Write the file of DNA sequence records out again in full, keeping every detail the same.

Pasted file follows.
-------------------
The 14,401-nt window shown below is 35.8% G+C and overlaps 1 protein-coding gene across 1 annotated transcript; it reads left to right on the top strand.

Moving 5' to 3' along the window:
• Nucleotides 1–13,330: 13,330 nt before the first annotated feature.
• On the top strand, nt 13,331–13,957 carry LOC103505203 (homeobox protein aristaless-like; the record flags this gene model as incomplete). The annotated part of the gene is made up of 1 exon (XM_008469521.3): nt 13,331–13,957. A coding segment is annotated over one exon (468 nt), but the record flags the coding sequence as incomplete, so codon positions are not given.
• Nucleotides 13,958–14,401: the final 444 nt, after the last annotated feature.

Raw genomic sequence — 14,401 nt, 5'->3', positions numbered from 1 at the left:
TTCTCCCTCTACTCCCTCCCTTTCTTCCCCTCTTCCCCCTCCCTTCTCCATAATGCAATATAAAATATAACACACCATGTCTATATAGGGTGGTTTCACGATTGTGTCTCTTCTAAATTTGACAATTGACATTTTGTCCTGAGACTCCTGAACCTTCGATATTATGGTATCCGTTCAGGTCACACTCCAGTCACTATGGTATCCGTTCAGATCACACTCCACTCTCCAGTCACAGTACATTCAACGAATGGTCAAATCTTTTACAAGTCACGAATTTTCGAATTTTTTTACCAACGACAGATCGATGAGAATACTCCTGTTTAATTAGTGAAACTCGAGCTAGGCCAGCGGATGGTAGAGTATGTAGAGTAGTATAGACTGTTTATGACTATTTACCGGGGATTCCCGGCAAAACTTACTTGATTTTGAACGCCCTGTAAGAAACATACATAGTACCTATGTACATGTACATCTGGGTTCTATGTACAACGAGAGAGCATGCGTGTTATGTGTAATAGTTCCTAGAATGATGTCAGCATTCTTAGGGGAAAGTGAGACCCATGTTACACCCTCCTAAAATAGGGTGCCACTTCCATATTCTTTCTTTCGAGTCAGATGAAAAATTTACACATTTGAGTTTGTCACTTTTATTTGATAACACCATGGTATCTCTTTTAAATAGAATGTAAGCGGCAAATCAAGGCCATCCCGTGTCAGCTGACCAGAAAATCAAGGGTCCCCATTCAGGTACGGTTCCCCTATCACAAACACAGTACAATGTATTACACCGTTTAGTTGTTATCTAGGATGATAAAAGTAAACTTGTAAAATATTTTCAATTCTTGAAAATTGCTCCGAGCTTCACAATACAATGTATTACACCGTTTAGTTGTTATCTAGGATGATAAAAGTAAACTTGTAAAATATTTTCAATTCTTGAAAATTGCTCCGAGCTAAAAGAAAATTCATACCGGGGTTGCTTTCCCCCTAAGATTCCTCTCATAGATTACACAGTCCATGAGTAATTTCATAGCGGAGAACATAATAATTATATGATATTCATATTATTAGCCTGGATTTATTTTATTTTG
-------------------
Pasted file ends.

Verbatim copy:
The 14,401-nt window shown below is 35.8% G+C and overlaps 1 protein-coding gene across 1 annotated transcript; it reads left to right on the top strand.

Moving 5' to 3' along the window:
• Nucleotides 1–13,330: 13,330 nt before the first annotated feature.
• On the top strand, nt 13,331–13,957 carry LOC103505203 (homeobox protein aristaless-like; the record flags this gene model as incomplete). The annotated part of the gene is made up of 1 exon (XM_008469521.3): nt 13,331–13,957. A coding segment is annotated over one exon (468 nt), but the record flags the coding sequence as incomplete, so codon positions are not given.
• Nucleotides 13,958–14,401: the final 444 nt, after the last annotated feature.

Raw genomic sequence — 14,401 nt, 5'->3', positions numbered from 1 at the left:
TTCTCCCTCTACTCCCTCCCTTTCTTCCCCTCTTCCCCCTCCCTTCTCCATAATGCAATATAAAATATAACACACCATGTCTATATAGGGTGGTTTCACGATTGTGTCTCTTCTAAATTTGACAATTGACATTTTGTCCTGAGACTCCTGAACCTTCGATATTATGGTATCCGTTCAGGTCACACTCCAGTCACTATGGTATCCGTTCAGATCACACTCCACTCTCCAGTCACAGTACATTCAACGAATGGTCAAATCTTTTACAAGTCACGAATTTTCGAATTTTTTTACCAACGACAGATCGATGAGAATACTCCTGTTTAATTAGTGAAACTCGAGCTAGGCCAGCGGATGGTAGAGTATGTAGAGTAGTATAGACTGTTTATGACTATTTACCGGGGATTCCCGGCAAAACTTACTTGATTTTGAACGCCCTGTAAGAAACATACATAGTACCTATGTACATGTACATCTGGGTTCTATGTACAACGAGAGAGCATGCGTGTTATGTGTAATAGTTCCTAGAATGATGTCAGCATTCTTAGGGGAAAGTGAGACCCATGTTACACCCTCCTAAAATAGGGTGCCACTTCCATATTCTTTCTTTCGAGTCAGATGAAAAATTTACACATTTGAGTTTGTCACTTTTATTTGATAACACCATGGTATCTCTTTTAAATAGAATGTAAGCGGCAAATCAAGGCCATCCCGTGTCAGCTGACCAGAAAATCAAGGGTCCCCATTCAGGTACGGTTCCCCTATCACAAACACAGTACAATGTATTACACCGTTTAGTTGTTATCTAGGATGATAAAAGTAAACTTGTAAAATATTTTCAATTCTTGAAAATTGCTCCGAGCTTCACAATACAATGTATTACACCGTTTAGTTGTTATCTAGGATGATAAAAGTAAACTTGTAAAATATTTTCAATTCTTGAAAATTGCTCCGAGCTAAAAGAAAATTCATACCGGGGTTGCTTTCCCCCTAAGATTCCTCTCATAGATTACACAGTCCATGAGTAATTTCATAGCGGAGAACATAATAATTATATGATATTCATATTATTAGCCTGGATTTATTTTATTTTG